The BBC has apologised for a “misleading” documentary on an Aboriginal community in regional Australia, after angry residents accused presenter Reggie Yates and the crew of unethical behaviour.

Black in the OutBack,  traveled  to Australia,  one of the richest nations on earth, were presenter Reggie Yates was suppose to investigate why the country’s indigenous people suffer such extreme social deprivation and inequality.

Yates and independent production company, Sundog Pictures, spent some time in the New South Wales town of Wilcannia.  

Residents said Yates told them he wanted to tell a positive story, but then unfairly emphasised the town’s problems, particularly with alcohol.

“What we saw being videoed and what we saw being played are two different stories,” Brendon Adams told the ABC.

Among the accusations, Barkindji man, Owen Whyman, told the ABC the crew filmed members of the community and others drinking heavily at a wake, but presented it as a drunken party.

“We like to have a beer because we don’t know when we’re going to see each other again, and we were all in mourning, and he never said anything about that in the documentary,” said Whyman.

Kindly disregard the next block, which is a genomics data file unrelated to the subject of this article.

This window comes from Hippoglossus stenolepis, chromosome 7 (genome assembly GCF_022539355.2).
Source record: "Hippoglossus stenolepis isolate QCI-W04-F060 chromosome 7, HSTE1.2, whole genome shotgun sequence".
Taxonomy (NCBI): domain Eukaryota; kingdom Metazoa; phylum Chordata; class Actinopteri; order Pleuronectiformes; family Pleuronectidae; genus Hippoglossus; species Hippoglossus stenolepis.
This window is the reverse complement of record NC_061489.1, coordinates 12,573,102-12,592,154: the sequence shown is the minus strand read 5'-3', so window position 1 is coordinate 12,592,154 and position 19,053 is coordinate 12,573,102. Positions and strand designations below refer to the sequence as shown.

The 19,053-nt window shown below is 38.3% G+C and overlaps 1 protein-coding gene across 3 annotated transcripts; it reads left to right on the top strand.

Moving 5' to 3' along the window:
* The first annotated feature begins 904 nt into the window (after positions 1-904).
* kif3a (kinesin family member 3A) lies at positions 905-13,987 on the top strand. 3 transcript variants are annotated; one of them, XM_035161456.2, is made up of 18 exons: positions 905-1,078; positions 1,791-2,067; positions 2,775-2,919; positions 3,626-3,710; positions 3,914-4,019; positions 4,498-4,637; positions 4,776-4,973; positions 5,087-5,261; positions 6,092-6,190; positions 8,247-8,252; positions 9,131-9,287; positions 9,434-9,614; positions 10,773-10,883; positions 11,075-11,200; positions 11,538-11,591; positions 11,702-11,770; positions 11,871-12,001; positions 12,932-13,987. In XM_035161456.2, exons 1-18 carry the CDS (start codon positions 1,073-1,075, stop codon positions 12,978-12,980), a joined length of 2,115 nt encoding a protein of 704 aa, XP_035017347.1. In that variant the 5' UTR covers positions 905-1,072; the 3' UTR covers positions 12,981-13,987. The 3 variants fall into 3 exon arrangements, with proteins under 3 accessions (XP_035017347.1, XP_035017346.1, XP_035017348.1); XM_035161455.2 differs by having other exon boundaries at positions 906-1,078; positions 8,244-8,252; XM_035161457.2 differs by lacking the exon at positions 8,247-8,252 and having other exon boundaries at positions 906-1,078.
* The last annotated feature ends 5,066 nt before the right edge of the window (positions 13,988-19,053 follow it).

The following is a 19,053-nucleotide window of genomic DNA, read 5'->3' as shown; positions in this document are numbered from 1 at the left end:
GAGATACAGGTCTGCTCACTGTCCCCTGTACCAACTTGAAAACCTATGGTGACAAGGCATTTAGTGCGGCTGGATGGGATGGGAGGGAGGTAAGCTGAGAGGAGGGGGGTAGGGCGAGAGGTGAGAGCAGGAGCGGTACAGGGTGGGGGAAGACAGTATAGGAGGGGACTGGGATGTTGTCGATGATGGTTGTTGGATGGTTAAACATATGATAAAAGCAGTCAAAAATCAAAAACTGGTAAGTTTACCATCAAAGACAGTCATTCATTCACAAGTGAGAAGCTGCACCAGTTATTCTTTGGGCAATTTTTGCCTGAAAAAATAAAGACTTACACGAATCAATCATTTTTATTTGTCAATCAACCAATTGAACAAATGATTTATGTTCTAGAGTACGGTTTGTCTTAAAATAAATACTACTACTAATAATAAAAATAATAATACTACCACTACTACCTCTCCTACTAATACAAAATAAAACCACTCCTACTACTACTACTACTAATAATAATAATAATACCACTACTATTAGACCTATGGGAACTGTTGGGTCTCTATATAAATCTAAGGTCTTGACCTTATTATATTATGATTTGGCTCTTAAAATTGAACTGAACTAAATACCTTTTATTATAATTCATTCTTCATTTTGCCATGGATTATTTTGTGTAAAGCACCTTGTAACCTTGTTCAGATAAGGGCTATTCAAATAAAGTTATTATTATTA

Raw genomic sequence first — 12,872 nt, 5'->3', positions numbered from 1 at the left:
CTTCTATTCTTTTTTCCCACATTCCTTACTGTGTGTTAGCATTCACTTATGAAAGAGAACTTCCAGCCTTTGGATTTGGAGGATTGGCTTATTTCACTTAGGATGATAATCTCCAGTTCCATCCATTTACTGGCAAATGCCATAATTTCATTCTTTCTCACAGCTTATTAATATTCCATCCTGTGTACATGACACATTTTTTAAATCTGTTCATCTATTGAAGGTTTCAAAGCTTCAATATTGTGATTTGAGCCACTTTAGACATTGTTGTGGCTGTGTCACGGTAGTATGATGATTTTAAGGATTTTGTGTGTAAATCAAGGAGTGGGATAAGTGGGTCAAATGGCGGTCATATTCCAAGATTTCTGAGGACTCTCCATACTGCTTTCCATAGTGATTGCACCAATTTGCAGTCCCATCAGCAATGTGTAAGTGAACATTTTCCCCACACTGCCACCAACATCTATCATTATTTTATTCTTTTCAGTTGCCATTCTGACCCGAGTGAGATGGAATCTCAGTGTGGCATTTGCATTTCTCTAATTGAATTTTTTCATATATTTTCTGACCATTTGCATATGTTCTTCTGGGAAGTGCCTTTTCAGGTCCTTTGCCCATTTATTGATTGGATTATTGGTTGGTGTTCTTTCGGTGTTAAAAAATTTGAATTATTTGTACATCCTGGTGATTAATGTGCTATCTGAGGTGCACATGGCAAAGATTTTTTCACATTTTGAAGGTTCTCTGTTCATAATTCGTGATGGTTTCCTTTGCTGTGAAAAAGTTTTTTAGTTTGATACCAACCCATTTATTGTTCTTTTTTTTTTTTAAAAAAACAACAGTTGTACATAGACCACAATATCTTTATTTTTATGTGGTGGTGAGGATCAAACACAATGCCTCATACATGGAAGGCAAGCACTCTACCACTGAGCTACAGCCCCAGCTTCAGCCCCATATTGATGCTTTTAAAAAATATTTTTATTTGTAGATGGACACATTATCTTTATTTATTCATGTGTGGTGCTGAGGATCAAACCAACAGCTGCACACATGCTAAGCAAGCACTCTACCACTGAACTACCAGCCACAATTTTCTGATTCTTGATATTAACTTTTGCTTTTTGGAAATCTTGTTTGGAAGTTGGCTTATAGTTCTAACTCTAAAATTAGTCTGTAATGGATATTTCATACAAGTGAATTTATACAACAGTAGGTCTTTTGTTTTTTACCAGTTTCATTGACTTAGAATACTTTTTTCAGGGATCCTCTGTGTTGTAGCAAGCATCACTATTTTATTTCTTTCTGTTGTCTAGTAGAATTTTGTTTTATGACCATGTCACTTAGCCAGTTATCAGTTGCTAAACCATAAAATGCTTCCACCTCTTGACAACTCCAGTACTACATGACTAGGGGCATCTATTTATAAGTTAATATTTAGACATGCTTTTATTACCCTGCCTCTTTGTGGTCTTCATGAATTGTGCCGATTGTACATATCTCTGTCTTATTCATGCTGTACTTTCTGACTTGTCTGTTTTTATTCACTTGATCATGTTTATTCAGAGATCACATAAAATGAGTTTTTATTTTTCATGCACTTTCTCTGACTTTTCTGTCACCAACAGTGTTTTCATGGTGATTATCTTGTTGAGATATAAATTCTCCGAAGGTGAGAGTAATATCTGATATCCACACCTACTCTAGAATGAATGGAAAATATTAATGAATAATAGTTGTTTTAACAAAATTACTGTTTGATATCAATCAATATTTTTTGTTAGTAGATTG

A spokesman for the BBC told the Guardian it had spoken with Sundog Pictures about the incident, and it now understood the footage of the wake was edited “in a way which is misleading”.

“This clearly falls below the standards we expect of program makers and for this we would like to apologise.”

The BBC was speaking with everyone at Sundog Pictures who was involved with the scene to find out what happened “and remind them of the BBC’s editorial standards”

BBC said it took seriously any suggestion that its standards of accuracy and fairness had not been met.

Read full article The Guardian.

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